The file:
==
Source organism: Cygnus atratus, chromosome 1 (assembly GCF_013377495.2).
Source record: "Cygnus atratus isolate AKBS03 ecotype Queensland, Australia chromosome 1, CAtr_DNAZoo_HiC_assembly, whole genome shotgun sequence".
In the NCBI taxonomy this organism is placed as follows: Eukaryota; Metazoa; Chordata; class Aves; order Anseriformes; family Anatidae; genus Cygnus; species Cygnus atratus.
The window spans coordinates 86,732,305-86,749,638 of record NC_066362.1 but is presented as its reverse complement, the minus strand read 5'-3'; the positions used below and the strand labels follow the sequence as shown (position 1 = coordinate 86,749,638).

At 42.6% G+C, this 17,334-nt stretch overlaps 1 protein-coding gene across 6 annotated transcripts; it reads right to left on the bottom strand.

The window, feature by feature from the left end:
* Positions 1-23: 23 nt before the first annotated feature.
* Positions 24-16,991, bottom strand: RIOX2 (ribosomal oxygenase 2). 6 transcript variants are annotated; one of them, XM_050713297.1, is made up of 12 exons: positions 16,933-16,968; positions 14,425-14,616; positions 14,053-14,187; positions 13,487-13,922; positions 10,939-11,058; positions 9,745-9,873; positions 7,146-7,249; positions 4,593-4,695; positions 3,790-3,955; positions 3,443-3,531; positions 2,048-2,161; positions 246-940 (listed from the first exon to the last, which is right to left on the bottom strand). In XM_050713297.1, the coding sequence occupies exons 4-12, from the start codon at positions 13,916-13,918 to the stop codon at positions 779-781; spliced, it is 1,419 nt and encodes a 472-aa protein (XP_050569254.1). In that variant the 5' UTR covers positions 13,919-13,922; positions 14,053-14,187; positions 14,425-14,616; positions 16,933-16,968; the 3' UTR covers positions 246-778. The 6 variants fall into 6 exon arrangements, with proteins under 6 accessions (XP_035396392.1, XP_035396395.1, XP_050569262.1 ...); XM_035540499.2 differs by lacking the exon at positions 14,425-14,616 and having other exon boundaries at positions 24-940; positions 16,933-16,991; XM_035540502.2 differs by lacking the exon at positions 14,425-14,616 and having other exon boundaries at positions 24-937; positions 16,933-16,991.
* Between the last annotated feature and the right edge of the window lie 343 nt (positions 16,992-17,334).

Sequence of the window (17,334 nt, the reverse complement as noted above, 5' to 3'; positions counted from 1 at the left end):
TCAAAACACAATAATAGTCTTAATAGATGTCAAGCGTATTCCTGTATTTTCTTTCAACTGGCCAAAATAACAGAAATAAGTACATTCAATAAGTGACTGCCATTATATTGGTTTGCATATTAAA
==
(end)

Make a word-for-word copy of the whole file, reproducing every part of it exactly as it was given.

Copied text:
Source organism: Cygnus atratus, chromosome 1 (assembly GCF_013377495.2).
Source record: "Cygnus atratus isolate AKBS03 ecotype Queensland, Australia chromosome 1, CAtr_DNAZoo_HiC_assembly, whole genome shotgun sequence".
In the NCBI taxonomy this organism is placed as follows: Eukaryota; Metazoa; Chordata; class Aves; order Anseriformes; family Anatidae; genus Cygnus; species Cygnus atratus.
The window spans coordinates 86,732,305-86,749,638 of record NC_066362.1 but is presented as its reverse complement, the minus strand read 5'-3'; the positions used below and the strand labels follow the sequence as shown (position 1 = coordinate 86,749,638).

At 42.6% G+C, this 17,334-nt stretch overlaps 1 protein-coding gene across 6 annotated transcripts; it reads right to left on the bottom strand.

The window, feature by feature from the left end:
* Positions 1-23: 23 nt before the first annotated feature.
* Positions 24-16,991, bottom strand: RIOX2 (ribosomal oxygenase 2). 6 transcript variants are annotated; one of them, XM_050713297.1, is made up of 12 exons: positions 16,933-16,968; positions 14,425-14,616; positions 14,053-14,187; positions 13,487-13,922; positions 10,939-11,058; positions 9,745-9,873; positions 7,146-7,249; positions 4,593-4,695; positions 3,790-3,955; positions 3,443-3,531; positions 2,048-2,161; positions 246-940 (listed from the first exon to the last, which is right to left on the bottom strand). In XM_050713297.1, the coding sequence occupies exons 4-12, from the start codon at positions 13,916-13,918 to the stop codon at positions 779-781; spliced, it is 1,419 nt and encodes a 472-aa protein (XP_050569254.1). In that variant the 5' UTR covers positions 13,919-13,922; positions 14,053-14,187; positions 14,425-14,616; positions 16,933-16,968; the 3' UTR covers positions 246-778. The 6 variants fall into 6 exon arrangements, with proteins under 6 accessions (XP_035396392.1, XP_035396395.1, XP_050569262.1 ...); XM_035540499.2 differs by lacking the exon at positions 14,425-14,616 and having other exon boundaries at positions 24-940; positions 16,933-16,991; XM_035540502.2 differs by lacking the exon at positions 14,425-14,616 and having other exon boundaries at positions 24-937; positions 16,933-16,991.
* Between the last annotated feature and the right edge of the window lie 343 nt (positions 16,992-17,334).

Sequence of the window (17,334 nt, the reverse complement as noted above, 5' to 3'; positions counted from 1 at the left end):
TCAAAACACAATAATAGTCTTAATAGATGTCAAGCGTATTCCTGTATTTTCTTTCAACTGGCCAAAATAACAGAAATAAGTACATTCAATAAGTGACTGCCATTATATTGGTTTGCATATTAAA